This Fix it Friday comes courtesy of Debbie Smith
This photo’s main issue is underexposure. Curse you, Underexposure!
However, in some instances, we can conquer this Horrid Monster.
I opened up my levels first and pulled up the highlights tab and midtones and then pulled down the shadows just a touch for contrast. Then I opened up my curves to give it another little punch. I pulled up the midtones a touch, and then pulled down the shadows just slightly. This was an alright fix just right there!
Thank you, Photoshop, we heart you.
But I wanted to give it a little more pop, so I ran PW’s Boost action on it for a little more kick in the pants.
Then I started in clearing her complexion with my healing tool (band aid tool in Photoshop). I wanted to clear up as much as I could before I started any other work. After that, I opened my dodge tool and lightened up her undereye shadows. (A hazard sometimes when you shoot with your subject lower than the camera.) With the same dodge tool, I started work on the red places on her face to help get it as clear as I could.
Please note: I don’t normally clear teenage skin PERFECTLY. I want to emphasize that. If you take a picture of someone with extreme acne and you clear it up completely, that is not a true representation of the person. You can soften it, clear the majority of the issues, but try to keep the client looking like themselves. This is debatable, however, it’s my opinion. For THIS demonstration though, I’m trying to clear it as much as possible. In mild cases of acne, such as this one, I’d clear it up as much as I could while still keeping the integrity of the client.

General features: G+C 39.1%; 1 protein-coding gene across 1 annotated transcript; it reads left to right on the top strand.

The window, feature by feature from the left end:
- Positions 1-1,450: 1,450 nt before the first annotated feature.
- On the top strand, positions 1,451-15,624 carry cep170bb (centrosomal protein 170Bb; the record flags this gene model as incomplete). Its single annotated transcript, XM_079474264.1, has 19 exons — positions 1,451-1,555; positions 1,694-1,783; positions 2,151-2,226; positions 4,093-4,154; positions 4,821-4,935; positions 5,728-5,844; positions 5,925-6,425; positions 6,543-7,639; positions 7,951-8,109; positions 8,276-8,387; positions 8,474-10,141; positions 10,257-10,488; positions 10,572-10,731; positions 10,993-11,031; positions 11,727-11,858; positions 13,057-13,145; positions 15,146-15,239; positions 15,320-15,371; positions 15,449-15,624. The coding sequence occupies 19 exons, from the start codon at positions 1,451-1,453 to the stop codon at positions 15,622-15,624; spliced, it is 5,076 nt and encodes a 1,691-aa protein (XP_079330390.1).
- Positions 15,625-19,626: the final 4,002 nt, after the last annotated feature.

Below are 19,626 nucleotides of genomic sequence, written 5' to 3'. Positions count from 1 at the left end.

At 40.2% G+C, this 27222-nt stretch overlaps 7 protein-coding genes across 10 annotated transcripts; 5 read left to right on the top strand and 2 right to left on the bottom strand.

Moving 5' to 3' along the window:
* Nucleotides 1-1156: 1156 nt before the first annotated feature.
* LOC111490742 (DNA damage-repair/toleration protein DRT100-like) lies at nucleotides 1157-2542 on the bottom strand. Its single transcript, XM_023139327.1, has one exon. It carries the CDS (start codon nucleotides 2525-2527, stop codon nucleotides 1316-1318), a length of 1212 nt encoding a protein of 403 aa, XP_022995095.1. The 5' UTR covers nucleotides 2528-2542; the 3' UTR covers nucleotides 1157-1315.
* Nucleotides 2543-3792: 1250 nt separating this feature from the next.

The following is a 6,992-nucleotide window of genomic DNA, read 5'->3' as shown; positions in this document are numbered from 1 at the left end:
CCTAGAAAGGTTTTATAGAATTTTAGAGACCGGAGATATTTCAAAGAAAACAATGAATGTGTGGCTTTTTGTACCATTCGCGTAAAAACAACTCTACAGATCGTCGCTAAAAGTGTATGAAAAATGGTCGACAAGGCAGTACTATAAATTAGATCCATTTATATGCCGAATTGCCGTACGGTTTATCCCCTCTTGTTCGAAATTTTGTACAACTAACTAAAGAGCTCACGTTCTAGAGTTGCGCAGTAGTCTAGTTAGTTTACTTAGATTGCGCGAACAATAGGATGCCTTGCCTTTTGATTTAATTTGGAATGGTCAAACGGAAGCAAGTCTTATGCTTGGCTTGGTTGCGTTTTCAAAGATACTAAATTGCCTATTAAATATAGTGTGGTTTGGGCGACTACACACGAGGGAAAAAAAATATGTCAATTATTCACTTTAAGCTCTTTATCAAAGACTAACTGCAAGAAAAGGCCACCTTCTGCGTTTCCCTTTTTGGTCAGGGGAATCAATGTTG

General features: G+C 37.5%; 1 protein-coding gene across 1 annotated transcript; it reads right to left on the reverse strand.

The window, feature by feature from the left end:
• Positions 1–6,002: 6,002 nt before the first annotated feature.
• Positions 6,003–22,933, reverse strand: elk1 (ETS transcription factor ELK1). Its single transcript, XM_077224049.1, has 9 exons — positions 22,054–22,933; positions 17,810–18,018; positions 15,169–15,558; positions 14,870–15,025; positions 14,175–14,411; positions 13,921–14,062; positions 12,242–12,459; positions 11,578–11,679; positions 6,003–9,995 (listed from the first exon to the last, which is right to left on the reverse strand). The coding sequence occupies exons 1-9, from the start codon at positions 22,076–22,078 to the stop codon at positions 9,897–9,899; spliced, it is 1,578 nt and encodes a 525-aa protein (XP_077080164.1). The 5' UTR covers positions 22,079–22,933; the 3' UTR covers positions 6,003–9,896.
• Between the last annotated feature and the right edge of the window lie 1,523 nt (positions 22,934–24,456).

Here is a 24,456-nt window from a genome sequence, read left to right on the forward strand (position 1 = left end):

Was that harsh? I didn’t mean to be harsh. Smile.
While I as at it, I took out the stray hair from across her forehead. Stray hairs bug me. I have a daughter and it just drives me batty to have stray hairs across her face. So I take them out.
Then, I smoothed her skin. I used an opacity of 60% to go all over the face, minus the eyes and mouth, and then I reduce the opacity of that layer again by 30% to keep some texture of her face. As much as we’d like to have smooth skin like a Barbie, sadly, it’s just not possible without costly plastic surgery. So, let’s keep some texture there and reduce that opacity, shall we? Also, another little hint: when I smooth skin, I zoom in pretty close to do it right, however, when I’m done, I ALWAYS zoom all the way out to see the relation of the smooth skin to the rest of the photo. It’s kind of like a little insurance policy to ensure you haven’t overdone it.
Then I cropped to a vertical 5×7, ensuring I didn’t cut off her hands, and kept a little of the beautiful weathered door behind her, and then I saved my image as a copy.
For the fun edits: after I had my basic edit done, I ran PW’s Old West action on it, reduced that to 70% and added a nice weathered texture (Raw Sugar from Florabella collection) to it to age the photo artificially. As a final touch, I added Florabella’s Grunge Edges.
And finally, because you have to have a great black and white….I used A Whole Lot of Soul black and white action. Hint: when you run this action (or many others) make sure you correct the photo (yes, even the color) before you run the action. The actions will look better with the photo.